6. Polly C profile image90
    Polly Cposted 13 years ago

    Why try to force them to eat pork, anyway? What is the difference between pork and other meats? Not that I eat meat, but I didn't think pork had any special nutrition about it.

  7. theirishobserver. profile image60
    theirishobserver.posted 13 years ago

    I am only reporting the facts smile

  8. ilmdamaily profile image68
    ilmdamailyposted 13 years ago

    Yes, it's a fairly sad comment on the state of labour conditions internationall.

    The fact that the employer objectified his employees ("assets") enough to intervene in thier diet ("fuel")for the purposes of increasing their output speaks volumes about the inhumanity of the global labour system.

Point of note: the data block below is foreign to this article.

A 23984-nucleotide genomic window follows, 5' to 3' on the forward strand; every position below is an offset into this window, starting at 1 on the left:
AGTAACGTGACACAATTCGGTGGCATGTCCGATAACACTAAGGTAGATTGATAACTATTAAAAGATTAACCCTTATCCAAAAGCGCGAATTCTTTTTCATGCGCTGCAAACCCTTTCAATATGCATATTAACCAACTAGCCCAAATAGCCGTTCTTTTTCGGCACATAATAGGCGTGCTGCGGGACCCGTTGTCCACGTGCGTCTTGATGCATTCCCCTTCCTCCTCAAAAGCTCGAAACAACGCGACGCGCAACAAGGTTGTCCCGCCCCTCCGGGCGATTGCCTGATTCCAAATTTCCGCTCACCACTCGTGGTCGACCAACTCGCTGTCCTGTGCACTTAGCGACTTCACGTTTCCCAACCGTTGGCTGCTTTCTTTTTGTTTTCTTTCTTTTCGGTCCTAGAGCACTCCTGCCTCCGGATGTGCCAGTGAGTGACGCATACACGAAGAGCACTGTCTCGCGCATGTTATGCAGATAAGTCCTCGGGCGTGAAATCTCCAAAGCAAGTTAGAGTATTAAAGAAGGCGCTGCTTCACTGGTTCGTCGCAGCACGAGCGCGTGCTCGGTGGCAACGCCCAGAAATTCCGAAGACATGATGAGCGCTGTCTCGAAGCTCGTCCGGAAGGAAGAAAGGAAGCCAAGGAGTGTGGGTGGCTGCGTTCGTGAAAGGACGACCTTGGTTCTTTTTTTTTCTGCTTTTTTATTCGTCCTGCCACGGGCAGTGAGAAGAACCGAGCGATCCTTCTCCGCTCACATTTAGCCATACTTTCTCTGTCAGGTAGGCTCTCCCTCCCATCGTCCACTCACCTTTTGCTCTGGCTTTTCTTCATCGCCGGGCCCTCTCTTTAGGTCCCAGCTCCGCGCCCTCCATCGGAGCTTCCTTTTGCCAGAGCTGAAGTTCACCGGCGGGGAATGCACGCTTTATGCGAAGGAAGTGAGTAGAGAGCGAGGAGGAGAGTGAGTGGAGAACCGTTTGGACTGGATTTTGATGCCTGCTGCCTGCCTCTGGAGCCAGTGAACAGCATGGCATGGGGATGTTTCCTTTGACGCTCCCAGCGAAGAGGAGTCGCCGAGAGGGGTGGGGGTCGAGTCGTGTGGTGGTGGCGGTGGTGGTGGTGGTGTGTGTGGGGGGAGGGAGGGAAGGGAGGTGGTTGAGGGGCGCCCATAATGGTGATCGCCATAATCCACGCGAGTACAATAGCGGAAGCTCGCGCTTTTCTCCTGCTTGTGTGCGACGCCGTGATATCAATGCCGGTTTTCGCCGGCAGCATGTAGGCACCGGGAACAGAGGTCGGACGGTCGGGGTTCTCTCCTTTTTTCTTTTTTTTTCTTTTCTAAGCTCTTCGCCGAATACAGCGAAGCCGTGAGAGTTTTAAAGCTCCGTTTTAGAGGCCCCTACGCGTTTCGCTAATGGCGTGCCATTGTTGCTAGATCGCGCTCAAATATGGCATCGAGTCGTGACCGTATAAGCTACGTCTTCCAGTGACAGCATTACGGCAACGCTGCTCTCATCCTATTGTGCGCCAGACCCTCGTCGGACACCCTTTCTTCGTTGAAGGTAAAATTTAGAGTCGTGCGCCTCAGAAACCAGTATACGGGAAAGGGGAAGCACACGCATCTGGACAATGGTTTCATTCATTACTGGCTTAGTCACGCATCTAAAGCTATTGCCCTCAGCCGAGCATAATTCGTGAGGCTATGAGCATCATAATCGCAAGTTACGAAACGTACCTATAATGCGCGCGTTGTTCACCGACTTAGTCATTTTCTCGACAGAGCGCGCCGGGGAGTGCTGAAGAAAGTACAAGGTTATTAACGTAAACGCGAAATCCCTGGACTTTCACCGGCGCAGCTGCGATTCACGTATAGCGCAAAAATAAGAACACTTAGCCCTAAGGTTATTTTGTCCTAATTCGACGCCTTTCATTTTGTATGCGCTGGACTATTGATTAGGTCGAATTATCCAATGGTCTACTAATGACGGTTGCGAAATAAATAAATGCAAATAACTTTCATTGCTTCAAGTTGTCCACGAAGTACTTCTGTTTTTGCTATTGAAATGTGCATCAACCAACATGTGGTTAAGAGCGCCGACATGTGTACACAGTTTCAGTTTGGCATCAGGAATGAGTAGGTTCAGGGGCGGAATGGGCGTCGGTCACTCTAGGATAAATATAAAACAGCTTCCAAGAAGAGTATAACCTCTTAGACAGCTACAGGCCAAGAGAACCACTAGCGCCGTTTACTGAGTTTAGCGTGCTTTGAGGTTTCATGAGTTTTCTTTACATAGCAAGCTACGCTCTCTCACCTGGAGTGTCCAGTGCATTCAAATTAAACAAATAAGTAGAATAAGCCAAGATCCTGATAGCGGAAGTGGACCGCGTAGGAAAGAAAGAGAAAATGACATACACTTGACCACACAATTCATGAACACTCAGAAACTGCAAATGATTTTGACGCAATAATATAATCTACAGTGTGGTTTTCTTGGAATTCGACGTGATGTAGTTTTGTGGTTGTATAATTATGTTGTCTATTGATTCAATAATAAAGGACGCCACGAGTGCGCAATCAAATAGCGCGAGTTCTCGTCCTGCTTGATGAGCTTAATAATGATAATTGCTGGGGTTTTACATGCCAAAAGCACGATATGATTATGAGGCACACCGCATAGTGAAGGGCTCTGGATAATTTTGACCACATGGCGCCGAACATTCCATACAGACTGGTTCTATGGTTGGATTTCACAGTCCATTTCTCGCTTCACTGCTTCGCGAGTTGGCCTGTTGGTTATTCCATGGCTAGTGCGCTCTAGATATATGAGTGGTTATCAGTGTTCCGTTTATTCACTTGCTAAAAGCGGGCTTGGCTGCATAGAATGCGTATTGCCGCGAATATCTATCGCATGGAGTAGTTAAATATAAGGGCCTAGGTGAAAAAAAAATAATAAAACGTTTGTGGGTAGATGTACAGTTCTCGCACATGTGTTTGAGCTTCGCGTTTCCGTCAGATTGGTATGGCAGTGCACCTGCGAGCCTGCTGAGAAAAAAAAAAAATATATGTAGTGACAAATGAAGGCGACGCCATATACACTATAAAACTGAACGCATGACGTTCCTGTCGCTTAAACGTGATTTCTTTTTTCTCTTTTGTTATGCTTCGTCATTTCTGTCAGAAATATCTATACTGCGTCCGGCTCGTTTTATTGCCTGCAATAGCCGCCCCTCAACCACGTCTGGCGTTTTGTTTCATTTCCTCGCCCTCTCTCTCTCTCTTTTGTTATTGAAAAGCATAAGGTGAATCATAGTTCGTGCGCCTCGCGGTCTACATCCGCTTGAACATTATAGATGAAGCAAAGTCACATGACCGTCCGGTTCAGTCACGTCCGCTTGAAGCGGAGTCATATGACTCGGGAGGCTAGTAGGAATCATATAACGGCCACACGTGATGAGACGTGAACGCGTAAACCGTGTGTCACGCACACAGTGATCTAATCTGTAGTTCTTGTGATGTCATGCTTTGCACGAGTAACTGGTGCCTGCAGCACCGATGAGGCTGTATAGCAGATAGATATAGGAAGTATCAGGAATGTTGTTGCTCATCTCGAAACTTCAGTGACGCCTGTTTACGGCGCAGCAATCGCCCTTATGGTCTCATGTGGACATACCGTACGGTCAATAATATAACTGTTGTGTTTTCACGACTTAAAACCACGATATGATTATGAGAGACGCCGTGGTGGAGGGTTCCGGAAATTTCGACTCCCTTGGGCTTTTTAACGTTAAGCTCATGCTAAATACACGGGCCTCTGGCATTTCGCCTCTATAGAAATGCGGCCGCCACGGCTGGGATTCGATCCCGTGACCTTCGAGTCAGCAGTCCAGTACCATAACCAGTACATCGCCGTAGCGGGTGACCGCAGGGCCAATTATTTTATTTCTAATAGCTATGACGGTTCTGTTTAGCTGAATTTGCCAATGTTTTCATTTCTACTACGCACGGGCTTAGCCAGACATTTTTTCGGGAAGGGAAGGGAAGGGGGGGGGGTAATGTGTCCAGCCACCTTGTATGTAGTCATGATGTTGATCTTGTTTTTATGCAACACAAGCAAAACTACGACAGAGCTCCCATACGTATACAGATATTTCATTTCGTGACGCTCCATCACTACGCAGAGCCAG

As for the actual nutritional benefits of pork over other meats...I don't really have any idea - does anyone have any information about that? It's possible that pork was the most readily available meat at the time...

    But, where does the responsibility lie for conditions like this? With those who nourish a market devoid of conscience? Or with those of us who create the demand?

    I think it's a mix of both, but in reality - if this is something we find disturbing - we need to be way more conscious of our own purchasing decisions.

    1. Polly C profile image90
      Polly Cposted 13 years agoin reply to this

      I quite agree with your points about being conscious over what we buy, for everyone deserves good working conditions and it is something I feel quite strongly about. Recently here in the UK there have been many programmes highlighting working conditions for people in places like India, China and Africa. It is a real eye opener and much of the fault seems to lie with big companies (western companies) putting pressure on these factories to output much more than is possible for a very low price.